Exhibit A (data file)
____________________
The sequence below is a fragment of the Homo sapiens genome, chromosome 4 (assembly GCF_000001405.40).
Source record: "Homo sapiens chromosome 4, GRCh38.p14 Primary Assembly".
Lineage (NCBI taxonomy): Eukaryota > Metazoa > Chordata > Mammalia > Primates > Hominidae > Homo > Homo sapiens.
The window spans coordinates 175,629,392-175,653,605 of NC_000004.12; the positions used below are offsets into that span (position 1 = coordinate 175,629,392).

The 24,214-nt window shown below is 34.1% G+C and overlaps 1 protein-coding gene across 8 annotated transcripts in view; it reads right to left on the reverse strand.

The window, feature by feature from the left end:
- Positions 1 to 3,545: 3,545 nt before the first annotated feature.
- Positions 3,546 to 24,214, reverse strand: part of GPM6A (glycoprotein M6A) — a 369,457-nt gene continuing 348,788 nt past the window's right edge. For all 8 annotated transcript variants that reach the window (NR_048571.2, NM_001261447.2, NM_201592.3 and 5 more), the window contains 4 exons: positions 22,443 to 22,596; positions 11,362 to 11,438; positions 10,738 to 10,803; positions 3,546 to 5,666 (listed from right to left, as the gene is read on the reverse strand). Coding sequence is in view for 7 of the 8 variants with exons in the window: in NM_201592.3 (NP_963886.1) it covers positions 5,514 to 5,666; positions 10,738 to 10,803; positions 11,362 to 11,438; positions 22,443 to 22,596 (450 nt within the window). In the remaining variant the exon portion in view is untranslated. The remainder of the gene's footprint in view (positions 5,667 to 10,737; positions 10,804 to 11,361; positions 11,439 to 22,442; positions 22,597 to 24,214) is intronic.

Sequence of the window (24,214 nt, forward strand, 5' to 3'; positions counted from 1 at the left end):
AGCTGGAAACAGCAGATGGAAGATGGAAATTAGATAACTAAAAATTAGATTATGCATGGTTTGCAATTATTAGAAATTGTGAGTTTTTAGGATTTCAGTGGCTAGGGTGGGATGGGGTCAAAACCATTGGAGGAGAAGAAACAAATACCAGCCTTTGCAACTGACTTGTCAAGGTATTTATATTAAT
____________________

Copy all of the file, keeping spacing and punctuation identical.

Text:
The sequence below is a fragment of the Homo sapiens genome, chromosome 4 (assembly GCF_000001405.40).
Source record: "Homo sapiens chromosome 4, GRCh38.p14 Primary Assembly".
Lineage (NCBI taxonomy): Eukaryota > Metazoa > Chordata > Mammalia > Primates > Hominidae > Homo > Homo sapiens.
The window spans coordinates 175,629,392-175,653,605 of NC_000004.12; the positions used below are offsets into that span (position 1 = coordinate 175,629,392).

The 24,214-nt window shown below is 34.1% G+C and overlaps 1 protein-coding gene across 8 annotated transcripts in view; it reads right to left on the reverse strand.

The window, feature by feature from the left end:
- Positions 1 to 3,545: 3,545 nt before the first annotated feature.
- Positions 3,546 to 24,214, reverse strand: part of GPM6A (glycoprotein M6A) — a 369,457-nt gene continuing 348,788 nt past the window's right edge. For all 8 annotated transcript variants that reach the window (NR_048571.2, NM_001261447.2, NM_201592.3 and 5 more), the window contains 4 exons: positions 22,443 to 22,596; positions 11,362 to 11,438; positions 10,738 to 10,803; positions 3,546 to 5,666 (listed from right to left, as the gene is read on the reverse strand). Coding sequence is in view for 7 of the 8 variants with exons in the window: in NM_201592.3 (NP_963886.1) it covers positions 5,514 to 5,666; positions 10,738 to 10,803; positions 11,362 to 11,438; positions 22,443 to 22,596 (450 nt within the window). In the remaining variant the exon portion in view is untranslated. The remainder of the gene's footprint in view (positions 5,667 to 10,737; positions 10,804 to 11,361; positions 11,439 to 22,442; positions 22,597 to 24,214) is intronic.

Sequence of the window (24,214 nt, forward strand, 5' to 3'; positions counted from 1 at the left end):
AGCTGGAAACAGCAGATGGAAGATGGAAATTAGATAACTAAAAATTAGATTATGCATGGTTTGCAATTATTAGAAATTGTGAGTTTTTAGGATTTCAGTGGCTAGGGTGGGATGGGGTCAAAACCATTGGAGGAGAAGAAACAAATACCAGCCTTTGCAACTGACTTGTCAAGGTATTTATATTAAT